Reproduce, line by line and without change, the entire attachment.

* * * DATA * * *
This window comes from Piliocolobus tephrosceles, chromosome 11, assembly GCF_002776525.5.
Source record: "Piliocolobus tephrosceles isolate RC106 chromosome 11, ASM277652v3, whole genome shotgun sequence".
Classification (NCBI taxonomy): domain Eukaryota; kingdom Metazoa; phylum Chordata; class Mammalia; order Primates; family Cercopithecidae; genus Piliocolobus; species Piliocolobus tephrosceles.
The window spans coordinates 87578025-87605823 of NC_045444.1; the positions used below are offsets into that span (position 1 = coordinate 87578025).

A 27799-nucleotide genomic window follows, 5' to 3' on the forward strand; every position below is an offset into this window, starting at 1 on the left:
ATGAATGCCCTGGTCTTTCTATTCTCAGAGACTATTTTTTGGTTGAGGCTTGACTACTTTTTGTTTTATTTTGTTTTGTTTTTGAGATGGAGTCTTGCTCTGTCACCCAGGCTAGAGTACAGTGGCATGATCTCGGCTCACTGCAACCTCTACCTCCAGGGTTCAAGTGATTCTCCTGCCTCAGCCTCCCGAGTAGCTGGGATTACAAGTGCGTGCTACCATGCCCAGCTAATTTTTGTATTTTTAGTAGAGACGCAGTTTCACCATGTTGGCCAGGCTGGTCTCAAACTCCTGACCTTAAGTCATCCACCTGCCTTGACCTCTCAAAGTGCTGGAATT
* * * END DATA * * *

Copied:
This window comes from Piliocolobus tephrosceles, chromosome 11, assembly GCF_002776525.5.
Source record: "Piliocolobus tephrosceles isolate RC106 chromosome 11, ASM277652v3, whole genome shotgun sequence".
Classification (NCBI taxonomy): domain Eukaryota; kingdom Metazoa; phylum Chordata; class Mammalia; order Primates; family Cercopithecidae; genus Piliocolobus; species Piliocolobus tephrosceles.
The window spans coordinates 87578025-87605823 of NC_045444.1; the positions used below are offsets into that span (position 1 = coordinate 87578025).

A 27799-nucleotide genomic window follows, 5' to 3' on the forward strand; every position below is an offset into this window, starting at 1 on the left:
ATGAATGCCCTGGTCTTTCTATTCTCAGAGACTATTTTTTGGTTGAGGCTTGACTACTTTTTGTTTTATTTTGTTTTGTTTTTGAGATGGAGTCTTGCTCTGTCACCCAGGCTAGAGTACAGTGGCATGATCTCGGCTCACTGCAACCTCTACCTCCAGGGTTCAAGTGATTCTCCTGCCTCAGCCTCCCGAGTAGCTGGGATTACAAGTGCGTGCTACCATGCCCAGCTAATTTTTGTATTTTTAGTAGAGACGCAGTTTCACCATGTTGGCCAGGCTGGTCTCAAACTCCTGACCTTAAGTCATCCACCTGCCTTGACCTCTCAAAGTGCTGGAATT